Country girl Julia Bradbury is unlikely to swap the great outdoors for an indoor life – even with a young child, finds KATHERINE MACALISTER

Julia Bradbury has just landed the gig of her life – spending the day with Prince Charles at Highgrove interviewing him for Countryfile’s 25th anniversary.

“It was the experience of a lifetime – after all, he is the future king of England and because he was at home he was incredibly relaxed,” she recounts. “We forget that he can’t walk around like everybody else, so he walked to meet us, appearing on the hillside through the mist instead of being dropped off.”

So what was he like? “Warm and charming with a great sense of humour – he really does know his stuff.”

Julia’s millions of viewers and fans would say the same about her, much of Countryfile’s success being down to her cheery, infectious enthusiasm, as she encourages us all to get out there and have a look around.

“Around 6-7 million tune in every week, so we have fairly solid figures,” Julia says proudly. “And I get letters from people saying they have walked up a mountain having never done it before, and that gives me a warm, fuzzy feeling inside.”

Ah yes, the walking, Julia’s other major preoccupation, the subject of numerous TV series, and the reason behind her visit to the Oxford Literary Festival on Sunday, where she will talk about her latest book Wainwright Walks – Coast To Coast, another massive undertaking.

So doesn’t Julia ever wish she’d got a nice safe studio job instead? “I know! My mother’s Greek and I have olive skin and am suited to a mediterranean climate and a life on a beach, and here I am slogging about in horizontal rain with a high wind chill factor, or stapled to the side of a cliff,” she laughs.

“It means that whenever I go away on location I have to take so many bags to prepare for every weather eventuality because we film Countryfile on Thursdays and Fridays and it might be the North East one day and South Devon the next, so we live out of a suitcase. Yes, a bit of make up and some high heels sometimes would be nice,” she grins. “But it keeps things interesting and I feel privileged to do this job.”

And yet the outdoor girl-next door image is the niche Julia has carved out for herself. “Not in a vehemently ambitious way,” she says defensively, “but it’s hard to have longevity in this industry so you have to be quite tenacious. You can’t plan your TV career but you can work at it, and as my niche has been carved naturally around my genuine passions I think that comes through.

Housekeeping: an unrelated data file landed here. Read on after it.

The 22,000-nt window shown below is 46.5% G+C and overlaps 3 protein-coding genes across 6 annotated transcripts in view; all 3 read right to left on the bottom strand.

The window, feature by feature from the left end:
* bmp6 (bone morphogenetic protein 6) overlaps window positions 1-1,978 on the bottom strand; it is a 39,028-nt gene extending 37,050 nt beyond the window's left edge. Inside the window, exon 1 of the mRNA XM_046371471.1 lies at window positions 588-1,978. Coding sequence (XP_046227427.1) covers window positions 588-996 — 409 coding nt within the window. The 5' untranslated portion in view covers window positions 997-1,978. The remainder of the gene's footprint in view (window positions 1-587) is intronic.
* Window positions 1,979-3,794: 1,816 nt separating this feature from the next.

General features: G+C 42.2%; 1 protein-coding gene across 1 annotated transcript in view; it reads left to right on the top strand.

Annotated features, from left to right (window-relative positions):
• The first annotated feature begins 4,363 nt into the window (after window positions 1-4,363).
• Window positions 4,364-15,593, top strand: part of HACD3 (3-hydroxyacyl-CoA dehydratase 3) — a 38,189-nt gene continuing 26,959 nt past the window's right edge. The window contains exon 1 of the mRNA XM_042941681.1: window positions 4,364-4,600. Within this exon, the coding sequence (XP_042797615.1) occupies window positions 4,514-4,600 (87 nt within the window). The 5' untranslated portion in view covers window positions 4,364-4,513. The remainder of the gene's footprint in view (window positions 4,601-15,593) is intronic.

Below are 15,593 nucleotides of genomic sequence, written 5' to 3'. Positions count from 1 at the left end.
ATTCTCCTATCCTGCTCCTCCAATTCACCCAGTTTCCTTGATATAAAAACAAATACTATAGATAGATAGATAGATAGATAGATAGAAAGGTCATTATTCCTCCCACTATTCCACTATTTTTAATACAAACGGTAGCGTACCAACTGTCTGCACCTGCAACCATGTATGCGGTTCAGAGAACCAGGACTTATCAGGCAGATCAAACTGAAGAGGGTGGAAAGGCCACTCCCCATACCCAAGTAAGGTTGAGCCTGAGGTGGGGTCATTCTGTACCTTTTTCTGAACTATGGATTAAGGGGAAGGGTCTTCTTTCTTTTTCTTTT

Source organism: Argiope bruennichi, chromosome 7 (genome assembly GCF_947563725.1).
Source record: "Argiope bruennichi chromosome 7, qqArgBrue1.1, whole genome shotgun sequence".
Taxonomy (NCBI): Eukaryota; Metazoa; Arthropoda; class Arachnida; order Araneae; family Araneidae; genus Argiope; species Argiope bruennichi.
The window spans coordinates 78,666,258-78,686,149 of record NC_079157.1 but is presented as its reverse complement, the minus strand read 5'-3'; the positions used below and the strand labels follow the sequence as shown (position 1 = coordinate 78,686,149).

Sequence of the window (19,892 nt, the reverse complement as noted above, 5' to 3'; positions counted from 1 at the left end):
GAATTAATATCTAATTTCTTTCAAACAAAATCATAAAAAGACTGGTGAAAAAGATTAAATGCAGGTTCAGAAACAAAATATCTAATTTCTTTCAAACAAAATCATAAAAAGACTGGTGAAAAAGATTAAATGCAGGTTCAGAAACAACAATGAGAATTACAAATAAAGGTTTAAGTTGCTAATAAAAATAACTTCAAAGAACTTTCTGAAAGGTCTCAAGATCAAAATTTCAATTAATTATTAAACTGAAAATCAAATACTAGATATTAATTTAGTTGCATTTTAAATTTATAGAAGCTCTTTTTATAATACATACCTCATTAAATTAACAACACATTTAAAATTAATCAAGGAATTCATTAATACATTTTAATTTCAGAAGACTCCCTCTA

“But as I’ve got older I’ve become more comfortable with my style. Now that I’m over 40 I’m happy with who and what I am and can’t take it personally if I’m not everyone’s cup of tea.”

Still hugely in demand, the 42-year-old is also filming a new BBC series on our emergency services called Keeping Britain Safe, “Yes, my work and mum quota is already full,” she smiles: “but having a child completely changes everything. I used to be asked to spend six weeks in The Gambia at the drop of a hat and I’d say ‘yes please’, but I don’t do that anymore because I want to be with my son, so I limit myself to two nights away a week.

“That might mean getting up at 4am to get an early flight so I can be home to put him to bed, and when it doesn’t work, the nanny and Zeph come with me, so yes, making it work is vital, as with all working mums.”

Having got the walking bug from her own father, presumably it will now be passed down to Zephyr as well?

“I would hope so, although at the moment we walk to the park to feed the ducks,” she laughs, “But Zeph is already showing all the signs, crawling down the stairs like a mountain climber, always with three points of contact.”

Julia will tell you all about it herself when she comes to Oxford. “There are things I always get asked – like whether I actually do all the walks or get helicoptered in, stuff like that, so I will answer those questions, but I will also talk about how I couldn’t do it without my family.”

Still, a walk in the park after her day with HRH? “Well exciting but intimidating at the same time, because I didn’t go to university. I didn’t really get on with school and as my mum had a strong work ethic I copied her and left school at 16, even though my father went to Cambridge. So it’s too late for me now but I have no regrets.”

And what of the legions of men who will probably turn up on Sunday just to see Julia in the flesh? “All those male viewers who watch me in my Gore-tex. What are they thinking?” she squeals with laughter. “Poor loves... if only they knew.”

Julia Bradbury is appearing at the Oxford Literary Festival on Sunday to discuss her book Wainwright Walks – Coast to Coast, at Corpus Christi College. See